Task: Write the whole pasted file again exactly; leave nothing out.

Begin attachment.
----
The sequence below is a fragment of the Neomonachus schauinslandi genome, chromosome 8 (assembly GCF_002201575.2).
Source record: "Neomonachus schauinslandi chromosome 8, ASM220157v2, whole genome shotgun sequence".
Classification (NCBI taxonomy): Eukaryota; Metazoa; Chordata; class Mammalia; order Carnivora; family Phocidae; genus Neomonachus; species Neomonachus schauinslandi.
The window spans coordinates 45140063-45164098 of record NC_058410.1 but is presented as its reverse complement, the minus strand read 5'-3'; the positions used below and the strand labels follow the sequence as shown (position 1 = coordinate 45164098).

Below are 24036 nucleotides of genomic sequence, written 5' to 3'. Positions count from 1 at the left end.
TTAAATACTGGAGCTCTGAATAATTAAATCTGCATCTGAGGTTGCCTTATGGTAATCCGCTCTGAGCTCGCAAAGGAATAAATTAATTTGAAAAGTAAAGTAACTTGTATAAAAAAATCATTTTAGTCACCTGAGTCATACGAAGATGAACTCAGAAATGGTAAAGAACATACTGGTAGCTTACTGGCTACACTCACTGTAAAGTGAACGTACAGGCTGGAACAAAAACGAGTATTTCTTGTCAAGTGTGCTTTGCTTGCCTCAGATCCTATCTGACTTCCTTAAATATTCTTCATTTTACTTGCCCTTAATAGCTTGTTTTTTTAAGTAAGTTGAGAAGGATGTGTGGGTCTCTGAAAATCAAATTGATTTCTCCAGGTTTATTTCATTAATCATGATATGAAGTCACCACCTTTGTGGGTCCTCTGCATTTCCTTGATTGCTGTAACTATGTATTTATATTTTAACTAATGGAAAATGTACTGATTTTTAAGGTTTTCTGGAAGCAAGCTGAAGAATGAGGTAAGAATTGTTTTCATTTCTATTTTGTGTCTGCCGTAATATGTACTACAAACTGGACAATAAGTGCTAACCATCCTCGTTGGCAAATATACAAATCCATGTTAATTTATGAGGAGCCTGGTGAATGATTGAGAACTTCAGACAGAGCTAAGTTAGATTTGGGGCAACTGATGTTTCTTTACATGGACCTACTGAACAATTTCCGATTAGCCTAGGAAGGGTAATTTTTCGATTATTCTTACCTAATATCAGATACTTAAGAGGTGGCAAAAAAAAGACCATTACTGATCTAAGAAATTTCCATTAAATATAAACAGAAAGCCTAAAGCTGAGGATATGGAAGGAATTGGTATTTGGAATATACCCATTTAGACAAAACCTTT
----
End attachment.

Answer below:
The sequence below is a fragment of the Neomonachus schauinslandi genome, chromosome 8 (assembly GCF_002201575.2).
Source record: "Neomonachus schauinslandi chromosome 8, ASM220157v2, whole genome shotgun sequence".
Classification (NCBI taxonomy): Eukaryota; Metazoa; Chordata; class Mammalia; order Carnivora; family Phocidae; genus Neomonachus; species Neomonachus schauinslandi.
The window spans coordinates 45140063-45164098 of record NC_058410.1 but is presented as its reverse complement, the minus strand read 5'-3'; the positions used below and the strand labels follow the sequence as shown (position 1 = coordinate 45164098).

Below are 24036 nucleotides of genomic sequence, written 5' to 3'. Positions count from 1 at the left end.
TTAAATACTGGAGCTCTGAATAATTAAATCTGCATCTGAGGTTGCCTTATGGTAATCCGCTCTGAGCTCGCAAAGGAATAAATTAATTTGAAAAGTAAAGTAACTTGTATAAAAAAATCATTTTAGTCACCTGAGTCATACGAAGATGAACTCAGAAATGGTAAAGAACATACTGGTAGCTTACTGGCTACACTCACTGTAAAGTGAACGTACAGGCTGGAACAAAAACGAGTATTTCTTGTCAAGTGTGCTTTGCTTGCCTCAGATCCTATCTGACTTCCTTAAATATTCTTCATTTTACTTGCCCTTAATAGCTTGTTTTTTTAAGTAAGTTGAGAAGGATGTGTGGGTCTCTGAAAATCAAATTGATTTCTCCAGGTTTATTTCATTAATCATGATATGAAGTCACCACCTTTGTGGGTCCTCTGCATTTCCTTGATTGCTGTAACTATGTATTTATATTTTAACTAATGGAAAATGTACTGATTTTTAAGGTTTTCTGGAAGCAAGCTGAAGAATGAGGTAAGAATTGTTTTCATTTCTATTTTGTGTCTGCCGTAATATGTACTACAAACTGGACAATAAGTGCTAACCATCCTCGTTGGCAAATATACAAATCCATGTTAATTTATGAGGAGCCTGGTGAATGATTGAGAACTTCAGACAGAGCTAAGTTAGATTTGGGGCAACTGATGTTTCTTTACATGGACCTACTGAACAATTTCCGATTAGCCTAGGAAGGGTAATTTTTCGATTATTCTTACCTAATATCAGATACTTAAGAGGTGGCAAAAAAAAGACCATTACTGATCTAAGAAATTTCCATTAAATATAAACAGAAAGCCTAAAGCTGAGGATATGGAAGGAATTGGTATTTGGAATATACCCATTTAGACAAAACCTTT